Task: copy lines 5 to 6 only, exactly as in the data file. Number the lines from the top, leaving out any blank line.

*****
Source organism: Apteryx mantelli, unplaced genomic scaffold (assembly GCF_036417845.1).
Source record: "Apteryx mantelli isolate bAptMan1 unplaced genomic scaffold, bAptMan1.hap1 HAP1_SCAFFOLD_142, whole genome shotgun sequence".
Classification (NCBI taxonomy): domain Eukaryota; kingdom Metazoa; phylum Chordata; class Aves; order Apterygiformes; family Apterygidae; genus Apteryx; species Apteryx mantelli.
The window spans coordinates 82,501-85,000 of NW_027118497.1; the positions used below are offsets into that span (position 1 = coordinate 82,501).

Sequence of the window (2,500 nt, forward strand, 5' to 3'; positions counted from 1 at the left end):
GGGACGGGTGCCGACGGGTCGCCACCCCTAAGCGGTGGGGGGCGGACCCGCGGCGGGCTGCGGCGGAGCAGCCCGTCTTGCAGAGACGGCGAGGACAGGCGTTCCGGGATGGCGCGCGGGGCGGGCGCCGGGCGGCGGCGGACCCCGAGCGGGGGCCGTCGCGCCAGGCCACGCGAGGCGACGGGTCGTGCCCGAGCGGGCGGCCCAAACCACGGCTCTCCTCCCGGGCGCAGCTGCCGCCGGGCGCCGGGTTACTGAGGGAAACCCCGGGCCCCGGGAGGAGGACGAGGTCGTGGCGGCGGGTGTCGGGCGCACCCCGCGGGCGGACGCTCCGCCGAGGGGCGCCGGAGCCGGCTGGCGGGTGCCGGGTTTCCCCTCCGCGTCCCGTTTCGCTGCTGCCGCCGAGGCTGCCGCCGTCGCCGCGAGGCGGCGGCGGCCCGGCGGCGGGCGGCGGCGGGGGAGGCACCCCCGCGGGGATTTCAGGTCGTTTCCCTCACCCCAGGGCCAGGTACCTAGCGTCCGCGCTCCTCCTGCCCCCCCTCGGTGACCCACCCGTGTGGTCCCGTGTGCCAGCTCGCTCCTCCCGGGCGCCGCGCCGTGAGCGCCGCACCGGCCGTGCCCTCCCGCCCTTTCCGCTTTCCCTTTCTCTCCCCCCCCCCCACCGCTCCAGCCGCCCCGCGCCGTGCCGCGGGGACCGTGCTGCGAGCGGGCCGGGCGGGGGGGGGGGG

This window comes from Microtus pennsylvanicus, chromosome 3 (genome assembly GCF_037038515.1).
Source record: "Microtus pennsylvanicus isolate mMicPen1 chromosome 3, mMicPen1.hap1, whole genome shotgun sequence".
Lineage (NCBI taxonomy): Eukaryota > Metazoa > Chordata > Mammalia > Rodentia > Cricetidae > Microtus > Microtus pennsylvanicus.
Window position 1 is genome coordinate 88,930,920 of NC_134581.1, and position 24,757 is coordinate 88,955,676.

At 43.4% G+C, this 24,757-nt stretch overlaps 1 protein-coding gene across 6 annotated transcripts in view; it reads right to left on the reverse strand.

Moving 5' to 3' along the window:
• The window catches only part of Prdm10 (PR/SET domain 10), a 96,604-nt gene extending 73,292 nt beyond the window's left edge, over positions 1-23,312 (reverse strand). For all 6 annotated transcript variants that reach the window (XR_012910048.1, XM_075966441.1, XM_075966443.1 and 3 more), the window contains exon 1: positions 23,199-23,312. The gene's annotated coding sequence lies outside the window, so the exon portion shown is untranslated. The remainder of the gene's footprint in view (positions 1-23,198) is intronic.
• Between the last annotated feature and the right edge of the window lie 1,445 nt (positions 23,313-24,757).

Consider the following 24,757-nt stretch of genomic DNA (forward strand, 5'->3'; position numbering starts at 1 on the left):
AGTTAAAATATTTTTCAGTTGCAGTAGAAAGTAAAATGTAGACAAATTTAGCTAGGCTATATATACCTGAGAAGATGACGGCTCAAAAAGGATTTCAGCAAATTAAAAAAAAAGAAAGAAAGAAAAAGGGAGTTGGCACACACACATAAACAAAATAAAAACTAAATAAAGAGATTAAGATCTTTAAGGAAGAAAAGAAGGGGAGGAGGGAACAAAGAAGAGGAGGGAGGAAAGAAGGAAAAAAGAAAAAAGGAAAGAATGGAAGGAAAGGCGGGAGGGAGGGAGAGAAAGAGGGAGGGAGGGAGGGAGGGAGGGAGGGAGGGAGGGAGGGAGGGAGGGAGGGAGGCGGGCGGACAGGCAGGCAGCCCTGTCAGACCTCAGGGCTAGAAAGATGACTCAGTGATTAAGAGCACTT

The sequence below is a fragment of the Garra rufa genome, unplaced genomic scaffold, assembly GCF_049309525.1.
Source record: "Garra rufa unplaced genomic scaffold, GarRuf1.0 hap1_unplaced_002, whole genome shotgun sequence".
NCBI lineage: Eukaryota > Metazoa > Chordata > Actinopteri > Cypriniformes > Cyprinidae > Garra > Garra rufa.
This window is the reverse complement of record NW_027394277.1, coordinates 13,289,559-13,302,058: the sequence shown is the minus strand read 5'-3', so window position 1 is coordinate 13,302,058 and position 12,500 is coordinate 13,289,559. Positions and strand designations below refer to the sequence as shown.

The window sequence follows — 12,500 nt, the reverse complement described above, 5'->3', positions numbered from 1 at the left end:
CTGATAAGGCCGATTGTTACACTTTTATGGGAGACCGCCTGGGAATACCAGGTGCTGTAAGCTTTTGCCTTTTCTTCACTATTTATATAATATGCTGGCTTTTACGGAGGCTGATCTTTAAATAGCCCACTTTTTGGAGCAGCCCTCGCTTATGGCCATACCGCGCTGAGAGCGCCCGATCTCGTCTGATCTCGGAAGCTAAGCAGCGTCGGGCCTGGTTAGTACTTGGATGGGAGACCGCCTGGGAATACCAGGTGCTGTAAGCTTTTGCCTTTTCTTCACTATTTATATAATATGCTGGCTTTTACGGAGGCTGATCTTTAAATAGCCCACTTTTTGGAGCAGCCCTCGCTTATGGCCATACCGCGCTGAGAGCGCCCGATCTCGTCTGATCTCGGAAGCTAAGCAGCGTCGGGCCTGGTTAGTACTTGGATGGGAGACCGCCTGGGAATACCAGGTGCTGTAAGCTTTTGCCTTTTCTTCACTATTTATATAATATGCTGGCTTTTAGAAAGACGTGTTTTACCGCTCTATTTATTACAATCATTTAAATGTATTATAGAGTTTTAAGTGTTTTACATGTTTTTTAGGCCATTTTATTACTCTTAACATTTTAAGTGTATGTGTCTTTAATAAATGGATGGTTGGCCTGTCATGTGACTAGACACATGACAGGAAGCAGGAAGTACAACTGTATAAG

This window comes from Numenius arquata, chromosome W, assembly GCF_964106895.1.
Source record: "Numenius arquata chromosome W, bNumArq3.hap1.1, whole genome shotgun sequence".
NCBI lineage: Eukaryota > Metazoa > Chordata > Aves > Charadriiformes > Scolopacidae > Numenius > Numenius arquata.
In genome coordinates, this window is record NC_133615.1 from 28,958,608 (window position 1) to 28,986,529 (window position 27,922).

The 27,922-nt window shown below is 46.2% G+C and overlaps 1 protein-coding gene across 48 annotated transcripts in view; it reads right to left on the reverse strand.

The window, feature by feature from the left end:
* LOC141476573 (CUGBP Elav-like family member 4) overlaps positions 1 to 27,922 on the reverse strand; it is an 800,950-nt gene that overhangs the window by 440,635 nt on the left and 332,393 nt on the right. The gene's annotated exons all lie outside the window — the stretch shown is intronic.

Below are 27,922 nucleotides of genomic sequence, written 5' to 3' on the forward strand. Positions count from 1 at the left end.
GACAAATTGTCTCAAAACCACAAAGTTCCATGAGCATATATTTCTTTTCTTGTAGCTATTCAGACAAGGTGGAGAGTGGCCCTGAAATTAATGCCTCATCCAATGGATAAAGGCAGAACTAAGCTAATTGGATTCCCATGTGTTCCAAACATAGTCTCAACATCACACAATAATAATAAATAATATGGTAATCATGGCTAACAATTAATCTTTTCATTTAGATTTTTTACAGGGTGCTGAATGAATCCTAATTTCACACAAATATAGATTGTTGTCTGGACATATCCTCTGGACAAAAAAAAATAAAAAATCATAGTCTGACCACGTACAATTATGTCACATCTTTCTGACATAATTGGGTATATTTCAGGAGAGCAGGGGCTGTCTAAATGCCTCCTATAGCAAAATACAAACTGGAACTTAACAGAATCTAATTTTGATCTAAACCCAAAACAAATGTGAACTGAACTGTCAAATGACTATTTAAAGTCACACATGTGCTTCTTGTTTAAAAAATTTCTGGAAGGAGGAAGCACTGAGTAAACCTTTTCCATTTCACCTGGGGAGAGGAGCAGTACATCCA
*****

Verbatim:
Sequence of the window (2,500 nt, forward strand, 5' to 3'; positions counted from 1 at the left end):
GGGACGGGTGCCGACGGGTCGCCACCCCTAAGCGGTGGGGGGCGGACCCGCGGCGGGCTGCGGCGGAGCAGCCCGTCTTGCAGAGACGGCGAGGACAGGCGTTCCGGGATGGCGCGCGGGGCGGGCGCCGGGCGGCGGCGGACCCCGAGCGGGGGCCGTCGCGCCAGGCCACGCGAGGCGACGGGTCGTGCCCGAGCGGGCGGCCCAAACCACGGCTCTCCTCCCGGGCGCAGCTGCCGCCGGGCGCCGGGTTACTGAGGGAAACCCCGGGCCCCGGGAGGAGGACGAGGTCGTGGCGGCGGGTGTCGGGCGCACCCCGCGGGCGGACGCTCCGCCGAGGGGCGCCGGAGCCGGCTGGCGGGTGCCGGGTTTCCCCTCCGCGTCCCGTTTCGCTGCTGCCGCCGAGGCTGCCGCCGTCGCCGCGAGGCGGCGGCGGCCCGGCGGCGGGCGGCGGCGGGGGAGGCACCCCCGCGGGGATTTCAGGTCGTTTCCCTCACCCCAGGGCCAGGTACCTAGCGTCCGCGCTCCTCCTGCCCCCCCTCGGTGACCCACCCGTGTGGTCCCGTGTGCCAGCTCGCTCCTCCCGGGCGCCGCGCCGTGAGCGCCGCACCGGCCGTGCCCTCCCGCCCTTTCCGCTTTCCCTTTCTCTCCCCCCCCCCCACCGCTCCAGCCGCCCCGCGCCGTGCCGCGGGGACCGTGCTGCGAGCGGGCCGGGCGGGGGGGGGGGG